PMID: 3484775Mar 1, 1986Paper

Human monocyte production of interleukin-1: parameters of the induction of interleukin-1 secretion by lipopolysaccharides

Journal of Leukocyte Biology
R C Newton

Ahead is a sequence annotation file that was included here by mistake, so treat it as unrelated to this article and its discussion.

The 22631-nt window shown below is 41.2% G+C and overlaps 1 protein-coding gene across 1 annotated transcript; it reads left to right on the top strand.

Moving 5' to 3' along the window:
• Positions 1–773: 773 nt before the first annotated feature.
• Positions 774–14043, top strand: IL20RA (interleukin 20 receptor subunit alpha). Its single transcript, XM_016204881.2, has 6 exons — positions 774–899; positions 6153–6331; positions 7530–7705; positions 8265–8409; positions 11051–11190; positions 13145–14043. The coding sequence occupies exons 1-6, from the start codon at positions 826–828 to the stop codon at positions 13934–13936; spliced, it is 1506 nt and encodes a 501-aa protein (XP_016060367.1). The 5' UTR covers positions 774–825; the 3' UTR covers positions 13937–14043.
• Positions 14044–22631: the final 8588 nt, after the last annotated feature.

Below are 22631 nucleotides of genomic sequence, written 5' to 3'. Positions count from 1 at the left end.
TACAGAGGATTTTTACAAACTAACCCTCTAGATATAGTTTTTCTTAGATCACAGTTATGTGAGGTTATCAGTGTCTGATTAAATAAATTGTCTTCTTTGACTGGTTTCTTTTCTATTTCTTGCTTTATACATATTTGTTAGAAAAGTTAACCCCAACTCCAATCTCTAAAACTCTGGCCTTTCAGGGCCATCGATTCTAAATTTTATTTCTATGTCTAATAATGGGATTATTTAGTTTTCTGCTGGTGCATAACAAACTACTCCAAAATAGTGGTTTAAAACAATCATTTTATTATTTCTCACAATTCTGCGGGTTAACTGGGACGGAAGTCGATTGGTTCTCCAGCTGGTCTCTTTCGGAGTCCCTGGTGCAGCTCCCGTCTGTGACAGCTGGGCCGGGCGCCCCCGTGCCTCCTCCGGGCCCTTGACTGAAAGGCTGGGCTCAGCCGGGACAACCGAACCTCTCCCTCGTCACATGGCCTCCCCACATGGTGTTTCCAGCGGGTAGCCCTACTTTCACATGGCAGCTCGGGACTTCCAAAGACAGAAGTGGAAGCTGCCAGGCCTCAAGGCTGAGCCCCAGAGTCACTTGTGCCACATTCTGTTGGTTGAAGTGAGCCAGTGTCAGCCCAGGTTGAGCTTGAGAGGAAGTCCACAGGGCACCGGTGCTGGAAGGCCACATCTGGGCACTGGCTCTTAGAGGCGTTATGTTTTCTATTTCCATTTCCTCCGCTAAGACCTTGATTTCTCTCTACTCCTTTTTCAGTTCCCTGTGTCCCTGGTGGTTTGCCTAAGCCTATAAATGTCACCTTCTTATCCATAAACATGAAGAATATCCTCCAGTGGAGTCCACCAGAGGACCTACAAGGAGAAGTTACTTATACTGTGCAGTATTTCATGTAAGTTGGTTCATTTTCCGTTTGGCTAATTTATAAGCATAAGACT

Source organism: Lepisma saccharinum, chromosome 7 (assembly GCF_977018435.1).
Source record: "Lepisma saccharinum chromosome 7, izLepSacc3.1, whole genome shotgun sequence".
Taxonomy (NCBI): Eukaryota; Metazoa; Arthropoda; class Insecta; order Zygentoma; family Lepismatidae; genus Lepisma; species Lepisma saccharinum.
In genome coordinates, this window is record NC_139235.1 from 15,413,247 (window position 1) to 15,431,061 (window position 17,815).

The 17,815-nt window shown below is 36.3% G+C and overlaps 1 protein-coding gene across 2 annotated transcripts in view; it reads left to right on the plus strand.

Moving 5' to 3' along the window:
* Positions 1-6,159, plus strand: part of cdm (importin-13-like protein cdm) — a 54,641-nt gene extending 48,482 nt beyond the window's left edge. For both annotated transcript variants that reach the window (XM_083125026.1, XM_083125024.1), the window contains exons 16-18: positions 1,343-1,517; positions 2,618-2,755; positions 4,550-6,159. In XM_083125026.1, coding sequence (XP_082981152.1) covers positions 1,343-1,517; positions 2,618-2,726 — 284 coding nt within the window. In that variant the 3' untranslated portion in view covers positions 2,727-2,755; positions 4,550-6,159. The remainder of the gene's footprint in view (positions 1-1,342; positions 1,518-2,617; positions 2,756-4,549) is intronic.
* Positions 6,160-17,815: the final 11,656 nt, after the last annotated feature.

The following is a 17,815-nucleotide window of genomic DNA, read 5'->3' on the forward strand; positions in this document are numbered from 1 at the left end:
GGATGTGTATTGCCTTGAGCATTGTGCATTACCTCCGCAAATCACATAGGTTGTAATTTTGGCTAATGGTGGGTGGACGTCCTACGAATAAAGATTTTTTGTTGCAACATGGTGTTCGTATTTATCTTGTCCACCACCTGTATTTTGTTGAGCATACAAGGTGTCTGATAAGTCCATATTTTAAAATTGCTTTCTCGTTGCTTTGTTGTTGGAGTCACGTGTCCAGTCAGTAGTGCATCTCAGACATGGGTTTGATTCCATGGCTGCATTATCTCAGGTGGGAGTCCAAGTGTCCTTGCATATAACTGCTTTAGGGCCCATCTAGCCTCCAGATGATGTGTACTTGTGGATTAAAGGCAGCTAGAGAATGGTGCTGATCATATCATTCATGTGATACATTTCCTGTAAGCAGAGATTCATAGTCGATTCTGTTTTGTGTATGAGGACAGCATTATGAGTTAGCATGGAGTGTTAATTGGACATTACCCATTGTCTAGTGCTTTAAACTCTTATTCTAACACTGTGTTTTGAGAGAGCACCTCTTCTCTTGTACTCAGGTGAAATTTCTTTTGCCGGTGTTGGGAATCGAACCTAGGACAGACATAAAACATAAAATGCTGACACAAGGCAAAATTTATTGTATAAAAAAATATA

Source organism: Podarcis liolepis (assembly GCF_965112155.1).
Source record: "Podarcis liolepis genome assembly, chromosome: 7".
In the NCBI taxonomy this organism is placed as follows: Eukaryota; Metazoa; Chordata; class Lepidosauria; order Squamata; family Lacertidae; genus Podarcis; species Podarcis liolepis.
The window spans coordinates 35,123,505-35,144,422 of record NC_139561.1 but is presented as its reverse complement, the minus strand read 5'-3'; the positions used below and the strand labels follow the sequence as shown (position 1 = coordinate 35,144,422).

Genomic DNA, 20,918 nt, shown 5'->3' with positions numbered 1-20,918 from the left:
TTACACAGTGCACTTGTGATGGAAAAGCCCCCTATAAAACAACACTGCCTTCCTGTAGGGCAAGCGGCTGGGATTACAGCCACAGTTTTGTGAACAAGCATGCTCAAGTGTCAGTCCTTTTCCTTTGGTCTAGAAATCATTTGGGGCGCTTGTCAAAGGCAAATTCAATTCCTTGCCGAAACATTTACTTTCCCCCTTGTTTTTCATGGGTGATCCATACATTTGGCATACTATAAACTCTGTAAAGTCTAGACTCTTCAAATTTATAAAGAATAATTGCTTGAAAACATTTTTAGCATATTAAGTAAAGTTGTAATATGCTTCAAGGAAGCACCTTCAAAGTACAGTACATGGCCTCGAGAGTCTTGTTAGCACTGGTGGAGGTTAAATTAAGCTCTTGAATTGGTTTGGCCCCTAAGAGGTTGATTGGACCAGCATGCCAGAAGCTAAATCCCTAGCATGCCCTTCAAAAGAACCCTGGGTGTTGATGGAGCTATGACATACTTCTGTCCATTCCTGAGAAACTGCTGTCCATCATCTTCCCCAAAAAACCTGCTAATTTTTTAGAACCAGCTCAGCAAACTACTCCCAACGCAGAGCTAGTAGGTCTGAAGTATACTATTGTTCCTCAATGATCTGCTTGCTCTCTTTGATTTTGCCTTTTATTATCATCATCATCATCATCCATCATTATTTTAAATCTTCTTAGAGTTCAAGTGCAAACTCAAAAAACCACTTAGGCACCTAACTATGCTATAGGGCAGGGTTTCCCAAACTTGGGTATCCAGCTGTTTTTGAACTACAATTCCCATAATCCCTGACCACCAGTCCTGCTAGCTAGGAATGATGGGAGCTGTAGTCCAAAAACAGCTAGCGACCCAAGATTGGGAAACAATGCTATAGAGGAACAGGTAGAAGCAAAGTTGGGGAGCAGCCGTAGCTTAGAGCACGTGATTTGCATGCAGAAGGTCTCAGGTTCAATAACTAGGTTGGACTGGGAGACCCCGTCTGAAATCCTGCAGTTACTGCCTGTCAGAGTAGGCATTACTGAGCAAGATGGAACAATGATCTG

The role of lipopolysaccharide (LPS) as an activator of human monocyte interleukin-1 (IL-1) synthesis and secretion has been examined in this study. The results demonstrate that when blood monocytes are prepared under low endotoxin conditions, they do not spontaneously secrete IL-1 activity. When cells are exposed to LPS extracted from different bacterial species, there is variation seen in the potency, with LPS from Salmonella species being the most potent in inducing IL-1 activity from human monocytes. This material is tenfold more potent than LPS obtained from three different strains of Escherichia coli and 10,000-fold more potent than material obtained from two other bacterial species. Detoxified endotoxins are inefficient activators for IL-1 secretion. When monocytes are exposed to LPS, there is a rapid rise in the level of IL-1 activity detected. Activity can be detected in cell lysates after 1 hr with appreciable accumulation seen over the first 6 hr of culture. This is accompanied by IL-1 release into the surrounding medium after 2 hr of culture with subsequent accumulation. Monocyte synthesis of IL-1 activity appears to be sensitive to fg/ml levels of Salmonella minnesota LPS, while appreciable secretion of this activi...Continue Reading


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